APV proved to be by far the best overall predictor of patient’s phenotype. While average APV was consistently 1 in deleterious genotypes, two severe alleles always excluded MHP phenotype and no MHP allele was ever seen in classic PKU phenotype. Overall, the high predictive value of APV is intuitive as it mirrors blood Phe concentrations most closely. Three factors potentially limit prediction: (1) interallelic complementation in compound heterozygotes (where prediction was least exact), (2) gene dosage in homozygotes and (3) factors other than genotype (eg gene modifiers).
%PAH was consistently<3.0% in deleterious genotypes and an overall moderate predictor of phenotype in other genotype constellations. Accuracy of prediction was higher in compound heterozygotes than in hemizygous and homozygous genotypes.
Overall BH4 responsiveness was 53.3%, which is within the range described in earlier studies.40 The strong association between variants in the oligomerization domain and BH4 responsiveness indicates that BH4 most easily compensates oligomerization defects, which supports a role of BH4 in oligomer assembly as suggested previously.24 Overall, BH4 responsiveness was best estimated by APV and %PAH and correctly predicted in 71.0% of all cases. In accordance with earlier findings,25 BH4 responsiveness required a minimal residual activity of about 20% in hemizygous genotypes, while the threshold was 15% in homozygous and compound heterozygous genotypes. Some splice-site variants (eg, c.1066-3C>T; c.442-5C>G) are clearly associated with mild phenotype and response to BH4.41 It is possible that a BH4-responsive splicing mutation may not be fully penetrant and the gene may produce multiple mRNAs, including some wild-type PAH-mRNA message, and thus result in a small amount of the full-length functional protein. This hypothesis would explain a mild phenotype and BH4 responsiveness in three patients who are homozygous for c.1066-3C>T. The same may be possible for some other splice variants, but was never investigated in detail and is thus only speculative.
To our knowledge this is the largest study using algorithms for the prediction of patients’ phenotype and BH4 responsiveness in PKU. Previously frequently used PAH knowledgebase (www.pahdb.mcgill.ca) is no longer up to date (last updated in 2009). Our results using data from the up-to-date LSD PAHvdb and genotype database BIOPKU show that genotype, allelic phenotype, protein stability and residual enzyme activity reliably predict patients’ phenotype and BH4 responsiveness. While allelic approaches are limited by interallelic complementation, inconsistencies in genotype–phenotype relationships are most likely due to individual metabolic and genetic properties as well as misclassification of phenotypes. Our findings contribute to a better understanding of relationship between BH4 responsiveness and prediction of disease severity, allowing for a better classification of PKU patients.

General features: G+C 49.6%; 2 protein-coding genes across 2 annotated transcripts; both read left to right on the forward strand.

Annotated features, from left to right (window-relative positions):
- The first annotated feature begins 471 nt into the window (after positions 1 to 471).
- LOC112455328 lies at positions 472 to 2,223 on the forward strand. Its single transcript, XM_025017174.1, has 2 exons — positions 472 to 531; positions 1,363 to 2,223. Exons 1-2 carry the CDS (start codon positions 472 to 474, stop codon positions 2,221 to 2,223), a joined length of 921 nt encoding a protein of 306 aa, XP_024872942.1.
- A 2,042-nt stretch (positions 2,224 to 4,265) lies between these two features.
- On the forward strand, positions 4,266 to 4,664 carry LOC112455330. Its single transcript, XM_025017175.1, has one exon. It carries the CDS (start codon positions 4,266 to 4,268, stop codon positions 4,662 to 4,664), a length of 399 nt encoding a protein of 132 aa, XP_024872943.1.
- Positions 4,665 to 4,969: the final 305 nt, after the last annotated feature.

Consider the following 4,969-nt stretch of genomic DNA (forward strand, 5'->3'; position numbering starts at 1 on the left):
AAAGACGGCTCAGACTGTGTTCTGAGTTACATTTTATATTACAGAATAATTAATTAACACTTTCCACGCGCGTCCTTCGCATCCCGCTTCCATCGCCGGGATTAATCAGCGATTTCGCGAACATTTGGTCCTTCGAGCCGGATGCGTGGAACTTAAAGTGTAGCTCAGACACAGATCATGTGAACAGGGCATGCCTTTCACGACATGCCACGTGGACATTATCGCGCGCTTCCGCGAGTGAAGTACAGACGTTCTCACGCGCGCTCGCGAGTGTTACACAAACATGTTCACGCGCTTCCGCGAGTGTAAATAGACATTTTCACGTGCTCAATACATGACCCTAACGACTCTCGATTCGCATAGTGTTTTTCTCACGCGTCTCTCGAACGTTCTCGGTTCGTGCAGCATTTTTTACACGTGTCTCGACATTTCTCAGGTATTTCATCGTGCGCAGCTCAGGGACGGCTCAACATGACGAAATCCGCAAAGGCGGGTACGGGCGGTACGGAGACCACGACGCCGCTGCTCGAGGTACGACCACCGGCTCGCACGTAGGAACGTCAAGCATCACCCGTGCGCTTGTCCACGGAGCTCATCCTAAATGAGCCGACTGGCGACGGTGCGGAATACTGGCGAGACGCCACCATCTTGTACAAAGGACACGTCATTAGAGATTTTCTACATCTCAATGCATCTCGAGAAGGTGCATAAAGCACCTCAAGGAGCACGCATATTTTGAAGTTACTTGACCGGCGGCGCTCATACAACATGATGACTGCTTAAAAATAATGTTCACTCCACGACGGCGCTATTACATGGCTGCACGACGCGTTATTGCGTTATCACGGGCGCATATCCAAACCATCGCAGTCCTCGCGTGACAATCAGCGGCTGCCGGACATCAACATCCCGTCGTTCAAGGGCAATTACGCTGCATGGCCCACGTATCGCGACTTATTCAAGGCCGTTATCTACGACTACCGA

Note added to proof
A total of 851 variants were tabulated in the PAHvdb (as of June 2014). Most of them (61.2%) were located in the catalytic domains, followed by the regulatory (16.8%) and oligomerization (5.2%) domains. The rest of the variants were located in non-coding regions of the gene. Out of 851 gene variations, 61.5% were missense variants, 15.0% splice variants, 12.8% deletions, 5.8% nonsense variants, 1.9% insertions, and 3.0% included indels, large deletions and silent variations.
A total of 7453 patients with 1918 different genotypes had been tabulated in BIOPKU as of June 2014. The smallest group was MHP comprising 1161 patients (15.7%), followed by mild PKU (24.1%) and classic PKU (48.2%).
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Supported by the RD-CONNECT initiative FP7-HEALTH-2012-INNOVATION-1 EU Grant No. 305444 (to NB), the Research Council of Norway, the Western Norway Health Authorities, KG Jebsen Foundation (to AM) and the Fondo de Investigaciones Sanitarias (PI10/00455 to BP). The iSee concept in the PAHvdb is a working collaboration between the Structural Genomics Consortium (registered charity number 1097737) and Molsoft LLC.
The authors declare no conflict of interest.
Supplementary Information accompanies this paper on European Journal of Human Genetics website
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Wettstein, S., Underhaug, J., Perez, B. et al. Linking genotypes database with locus-specific database and genotype–phenotype correlation in phenylketonuria. Eur J Hum Genet 23, 302–309 (2015). https://doi.org/10.1038/ejhg.2014.114